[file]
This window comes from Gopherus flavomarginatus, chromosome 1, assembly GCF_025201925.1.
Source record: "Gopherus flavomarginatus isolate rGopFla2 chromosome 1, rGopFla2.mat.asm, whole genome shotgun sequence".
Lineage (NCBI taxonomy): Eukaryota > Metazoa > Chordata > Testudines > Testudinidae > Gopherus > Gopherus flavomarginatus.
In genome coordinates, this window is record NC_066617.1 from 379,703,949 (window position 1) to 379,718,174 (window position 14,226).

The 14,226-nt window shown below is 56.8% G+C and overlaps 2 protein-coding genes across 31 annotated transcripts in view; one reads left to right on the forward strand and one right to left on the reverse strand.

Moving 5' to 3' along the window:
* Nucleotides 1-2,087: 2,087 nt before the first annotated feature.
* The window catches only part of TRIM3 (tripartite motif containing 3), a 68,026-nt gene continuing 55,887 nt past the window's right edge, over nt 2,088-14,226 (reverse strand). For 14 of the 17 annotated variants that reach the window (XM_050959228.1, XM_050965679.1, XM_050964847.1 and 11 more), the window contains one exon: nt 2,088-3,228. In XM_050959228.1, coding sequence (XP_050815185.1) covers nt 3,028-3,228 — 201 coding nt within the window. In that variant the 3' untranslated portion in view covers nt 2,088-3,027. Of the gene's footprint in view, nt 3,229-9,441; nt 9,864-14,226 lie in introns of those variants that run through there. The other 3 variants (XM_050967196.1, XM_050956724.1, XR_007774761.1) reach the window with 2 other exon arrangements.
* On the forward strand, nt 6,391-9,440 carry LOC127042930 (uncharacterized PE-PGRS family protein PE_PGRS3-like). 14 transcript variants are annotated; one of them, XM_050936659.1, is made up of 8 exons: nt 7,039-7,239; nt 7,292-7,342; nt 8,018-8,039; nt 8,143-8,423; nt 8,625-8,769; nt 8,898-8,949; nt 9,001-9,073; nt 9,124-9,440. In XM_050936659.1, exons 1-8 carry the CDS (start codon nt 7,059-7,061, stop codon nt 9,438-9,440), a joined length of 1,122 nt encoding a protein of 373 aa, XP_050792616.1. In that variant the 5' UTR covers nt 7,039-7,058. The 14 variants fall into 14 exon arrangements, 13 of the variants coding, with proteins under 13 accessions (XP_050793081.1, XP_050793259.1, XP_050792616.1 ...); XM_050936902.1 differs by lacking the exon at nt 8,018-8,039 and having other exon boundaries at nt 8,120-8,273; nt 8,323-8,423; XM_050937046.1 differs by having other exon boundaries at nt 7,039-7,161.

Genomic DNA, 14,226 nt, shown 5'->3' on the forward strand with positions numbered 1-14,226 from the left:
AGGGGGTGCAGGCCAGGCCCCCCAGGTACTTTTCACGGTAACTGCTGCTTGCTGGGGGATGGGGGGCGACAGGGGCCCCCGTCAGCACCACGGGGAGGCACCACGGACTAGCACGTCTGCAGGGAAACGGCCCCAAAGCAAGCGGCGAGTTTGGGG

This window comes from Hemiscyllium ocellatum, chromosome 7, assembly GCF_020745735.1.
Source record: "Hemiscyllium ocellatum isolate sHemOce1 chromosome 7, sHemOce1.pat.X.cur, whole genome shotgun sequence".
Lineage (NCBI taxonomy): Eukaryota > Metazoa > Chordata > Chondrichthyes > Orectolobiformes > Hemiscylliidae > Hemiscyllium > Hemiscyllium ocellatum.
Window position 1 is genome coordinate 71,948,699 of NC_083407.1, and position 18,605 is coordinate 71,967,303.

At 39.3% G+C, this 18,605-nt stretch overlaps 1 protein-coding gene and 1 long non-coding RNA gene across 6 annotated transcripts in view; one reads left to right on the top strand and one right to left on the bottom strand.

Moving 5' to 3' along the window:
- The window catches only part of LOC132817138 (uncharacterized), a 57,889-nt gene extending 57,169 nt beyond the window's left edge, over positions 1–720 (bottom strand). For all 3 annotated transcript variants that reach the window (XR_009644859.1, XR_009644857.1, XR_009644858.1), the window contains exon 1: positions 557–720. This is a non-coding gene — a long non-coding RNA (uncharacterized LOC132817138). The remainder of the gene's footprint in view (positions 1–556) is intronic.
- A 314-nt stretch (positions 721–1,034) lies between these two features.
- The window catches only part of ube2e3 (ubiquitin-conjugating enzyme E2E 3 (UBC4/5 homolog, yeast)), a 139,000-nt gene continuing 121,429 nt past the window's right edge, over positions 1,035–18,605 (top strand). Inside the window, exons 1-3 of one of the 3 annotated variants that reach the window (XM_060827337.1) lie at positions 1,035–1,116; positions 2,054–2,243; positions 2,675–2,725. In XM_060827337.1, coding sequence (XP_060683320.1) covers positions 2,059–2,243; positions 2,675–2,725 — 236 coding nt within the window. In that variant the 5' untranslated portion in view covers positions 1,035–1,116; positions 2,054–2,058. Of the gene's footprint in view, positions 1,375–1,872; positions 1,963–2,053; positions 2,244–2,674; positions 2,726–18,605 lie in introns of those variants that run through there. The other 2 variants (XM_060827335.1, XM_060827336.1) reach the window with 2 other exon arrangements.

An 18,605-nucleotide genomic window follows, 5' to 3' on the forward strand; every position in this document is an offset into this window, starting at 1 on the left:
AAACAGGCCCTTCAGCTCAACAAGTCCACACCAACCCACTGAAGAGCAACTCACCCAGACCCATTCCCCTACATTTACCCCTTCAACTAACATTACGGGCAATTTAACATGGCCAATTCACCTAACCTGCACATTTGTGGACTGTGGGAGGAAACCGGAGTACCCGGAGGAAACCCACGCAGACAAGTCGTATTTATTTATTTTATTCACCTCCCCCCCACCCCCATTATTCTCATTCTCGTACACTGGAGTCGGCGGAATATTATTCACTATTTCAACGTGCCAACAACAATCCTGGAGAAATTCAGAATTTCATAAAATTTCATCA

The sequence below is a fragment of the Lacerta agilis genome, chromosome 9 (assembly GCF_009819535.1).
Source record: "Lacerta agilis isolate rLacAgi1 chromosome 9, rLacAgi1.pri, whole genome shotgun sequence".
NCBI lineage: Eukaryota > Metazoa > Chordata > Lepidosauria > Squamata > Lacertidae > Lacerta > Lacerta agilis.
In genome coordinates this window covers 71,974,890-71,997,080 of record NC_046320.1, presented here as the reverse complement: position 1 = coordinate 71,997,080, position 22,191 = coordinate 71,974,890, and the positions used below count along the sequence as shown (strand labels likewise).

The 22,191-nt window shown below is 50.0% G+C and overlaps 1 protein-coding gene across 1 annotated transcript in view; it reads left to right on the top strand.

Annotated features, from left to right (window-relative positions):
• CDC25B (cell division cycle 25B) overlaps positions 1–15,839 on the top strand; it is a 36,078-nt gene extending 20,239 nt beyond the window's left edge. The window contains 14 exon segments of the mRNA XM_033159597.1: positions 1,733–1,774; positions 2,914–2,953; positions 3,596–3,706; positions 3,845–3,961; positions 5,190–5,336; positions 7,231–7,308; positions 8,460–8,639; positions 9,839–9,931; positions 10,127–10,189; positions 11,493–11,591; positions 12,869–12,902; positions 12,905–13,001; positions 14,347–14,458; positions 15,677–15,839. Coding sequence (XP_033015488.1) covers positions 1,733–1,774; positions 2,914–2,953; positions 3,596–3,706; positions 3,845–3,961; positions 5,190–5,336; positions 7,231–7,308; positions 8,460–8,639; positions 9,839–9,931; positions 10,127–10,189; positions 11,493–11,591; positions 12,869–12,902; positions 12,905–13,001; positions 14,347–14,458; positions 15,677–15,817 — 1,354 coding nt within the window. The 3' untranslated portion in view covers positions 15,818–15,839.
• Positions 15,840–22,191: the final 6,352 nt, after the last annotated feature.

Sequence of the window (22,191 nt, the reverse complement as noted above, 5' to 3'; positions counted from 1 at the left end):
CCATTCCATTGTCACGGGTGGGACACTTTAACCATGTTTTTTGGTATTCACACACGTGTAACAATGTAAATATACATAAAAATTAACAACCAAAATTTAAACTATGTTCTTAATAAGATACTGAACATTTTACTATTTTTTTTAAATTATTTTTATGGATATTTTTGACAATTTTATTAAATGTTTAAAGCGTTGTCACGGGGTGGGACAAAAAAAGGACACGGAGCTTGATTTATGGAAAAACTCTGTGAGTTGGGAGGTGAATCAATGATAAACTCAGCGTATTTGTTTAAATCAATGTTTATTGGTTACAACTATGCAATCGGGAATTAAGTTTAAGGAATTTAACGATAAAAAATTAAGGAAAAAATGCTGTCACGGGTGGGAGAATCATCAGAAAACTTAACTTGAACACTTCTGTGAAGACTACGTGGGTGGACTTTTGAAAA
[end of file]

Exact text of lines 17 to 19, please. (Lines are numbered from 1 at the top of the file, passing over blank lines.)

Moving 5' to 3' along the window:
- The window catches only part of LOC132817138 (uncharacterized), a 57,889-nt gene extending 57,169 nt beyond the window's left edge, over positions 1–720 (bottom strand). For all 3 annotated transcript variants that reach the window (XR_009644859.1, XR_009644857.1, XR_009644858.1), the window contains exon 1: positions 557–720. This is a non-coding gene — a long non-coding RNA (uncharacterized LOC132817138). The remainder of the gene's footprint in view (positions 1–556) is intronic.
- A 314-nt stretch (positions 721–1,034) lies between these two features.